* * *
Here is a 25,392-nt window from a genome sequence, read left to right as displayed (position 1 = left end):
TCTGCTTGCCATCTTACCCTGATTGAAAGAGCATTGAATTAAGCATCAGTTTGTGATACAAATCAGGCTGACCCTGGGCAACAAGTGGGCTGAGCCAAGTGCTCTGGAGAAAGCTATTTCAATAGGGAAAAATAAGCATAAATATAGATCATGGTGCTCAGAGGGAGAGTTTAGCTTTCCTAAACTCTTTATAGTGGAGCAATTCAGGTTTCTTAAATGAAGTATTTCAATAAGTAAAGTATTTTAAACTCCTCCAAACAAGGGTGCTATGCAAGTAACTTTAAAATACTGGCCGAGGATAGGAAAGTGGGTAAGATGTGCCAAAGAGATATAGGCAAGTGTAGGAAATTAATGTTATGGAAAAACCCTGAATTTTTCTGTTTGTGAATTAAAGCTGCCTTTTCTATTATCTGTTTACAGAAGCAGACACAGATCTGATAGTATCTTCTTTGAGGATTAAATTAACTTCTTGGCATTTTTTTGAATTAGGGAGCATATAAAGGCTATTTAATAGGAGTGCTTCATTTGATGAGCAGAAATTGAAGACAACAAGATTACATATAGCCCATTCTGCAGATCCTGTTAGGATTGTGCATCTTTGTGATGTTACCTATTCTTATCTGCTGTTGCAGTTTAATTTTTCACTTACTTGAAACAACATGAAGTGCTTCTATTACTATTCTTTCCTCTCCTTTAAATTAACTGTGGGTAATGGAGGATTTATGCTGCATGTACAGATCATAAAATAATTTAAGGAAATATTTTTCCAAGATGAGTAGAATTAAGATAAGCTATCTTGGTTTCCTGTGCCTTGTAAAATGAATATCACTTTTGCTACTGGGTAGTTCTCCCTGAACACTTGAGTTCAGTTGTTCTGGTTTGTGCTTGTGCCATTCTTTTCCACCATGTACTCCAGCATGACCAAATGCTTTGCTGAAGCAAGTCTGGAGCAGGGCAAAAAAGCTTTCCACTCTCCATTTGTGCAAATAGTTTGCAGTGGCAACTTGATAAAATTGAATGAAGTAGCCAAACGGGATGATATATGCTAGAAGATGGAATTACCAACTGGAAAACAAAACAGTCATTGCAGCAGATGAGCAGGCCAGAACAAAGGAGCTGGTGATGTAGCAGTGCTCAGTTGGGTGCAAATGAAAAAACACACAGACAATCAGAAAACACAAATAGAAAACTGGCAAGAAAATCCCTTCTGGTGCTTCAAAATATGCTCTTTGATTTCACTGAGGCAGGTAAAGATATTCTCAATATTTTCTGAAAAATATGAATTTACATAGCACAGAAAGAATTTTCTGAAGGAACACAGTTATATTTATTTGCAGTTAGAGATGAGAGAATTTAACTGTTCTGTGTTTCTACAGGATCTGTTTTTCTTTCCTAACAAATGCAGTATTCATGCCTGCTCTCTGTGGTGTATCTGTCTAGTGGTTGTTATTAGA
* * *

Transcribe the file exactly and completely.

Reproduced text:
Here is a 25,392-nt window from a genome sequence, read left to right as displayed (position 1 = left end):
TCTGCTTGCCATCTTACCCTGATTGAAAGAGCATTGAATTAAGCATCAGTTTGTGATACAAATCAGGCTGACCCTGGGCAACAAGTGGGCTGAGCCAAGTGCTCTGGAGAAAGCTATTTCAATAGGGAAAAATAAGCATAAATATAGATCATGGTGCTCAGAGGGAGAGTTTAGCTTTCCTAAACTCTTTATAGTGGAGCAATTCAGGTTTCTTAAATGAAGTATTTCAATAAGTAAAGTATTTTAAACTCCTCCAAACAAGGGTGCTATGCAAGTAACTTTAAAATACTGGCCGAGGATAGGAAAGTGGGTAAGATGTGCCAAAGAGATATAGGCAAGTGTAGGAAATTAATGTTATGGAAAAACCCTGAATTTTTCTGTTTGTGAATTAAAGCTGCCTTTTCTATTATCTGTTTACAGAAGCAGACACAGATCTGATAGTATCTTCTTTGAGGATTAAATTAACTTCTTGGCATTTTTTTGAATTAGGGAGCATATAAAGGCTATTTAATAGGAGTGCTTCATTTGATGAGCAGAAATTGAAGACAACAAGATTACATATAGCCCATTCTGCAGATCCTGTTAGGATTGTGCATCTTTGTGATGTTACCTATTCTTATCTGCTGTTGCAGTTTAATTTTTCACTTACTTGAAACAACATGAAGTGCTTCTATTACTATTCTTTCCTCTCCTTTAAATTAACTGTGGGTAATGGAGGATTTATGCTGCATGTACAGATCATAAAATAATTTAAGGAAATATTTTTCCAAGATGAGTAGAATTAAGATAAGCTATCTTGGTTTCCTGTGCCTTGTAAAATGAATATCACTTTTGCTACTGGGTAGTTCTCCCTGAACACTTGAGTTCAGTTGTTCTGGTTTGTGCTTGTGCCATTCTTTTCCACCATGTACTCCAGCATGACCAAATGCTTTGCTGAAGCAAGTCTGGAGCAGGGCAAAAAAGCTTTCCACTCTCCATTTGTGCAAATAGTTTGCAGTGGCAACTTGATAAAATTGAATGAAGTAGCCAAACGGGATGATATATGCTAGAAGATGGAATTACCAACTGGAAAACAAAACAGTCATTGCAGCAGATGAGCAGGCCAGAACAAAGGAGCTGGTGATGTAGCAGTGCTCAGTTGGGTGCAAATGAAAAAACACACAGACAATCAGAAAACACAAATAGAAAACTGGCAAGAAAATCCCTTCTGGTGCTTCAAAATATGCTCTTTGATTTCACTGAGGCAGGTAAAGATATTCTCAATATTTTCTGAAAAATATGAATTTACATAGCACAGAAAGAATTTTCTGAAGGAACACAGTTATATTTATTTGCAGTTAGAGATGAGAGAATTTAACTGTTCTGTGTTTCTACAGGATCTGTTTTTCTTTCCTAACAAATGCAGTATTCATGCCTGCTCTCTGTGGTGTATCTGTCTAGTGGTTGTTATTAGA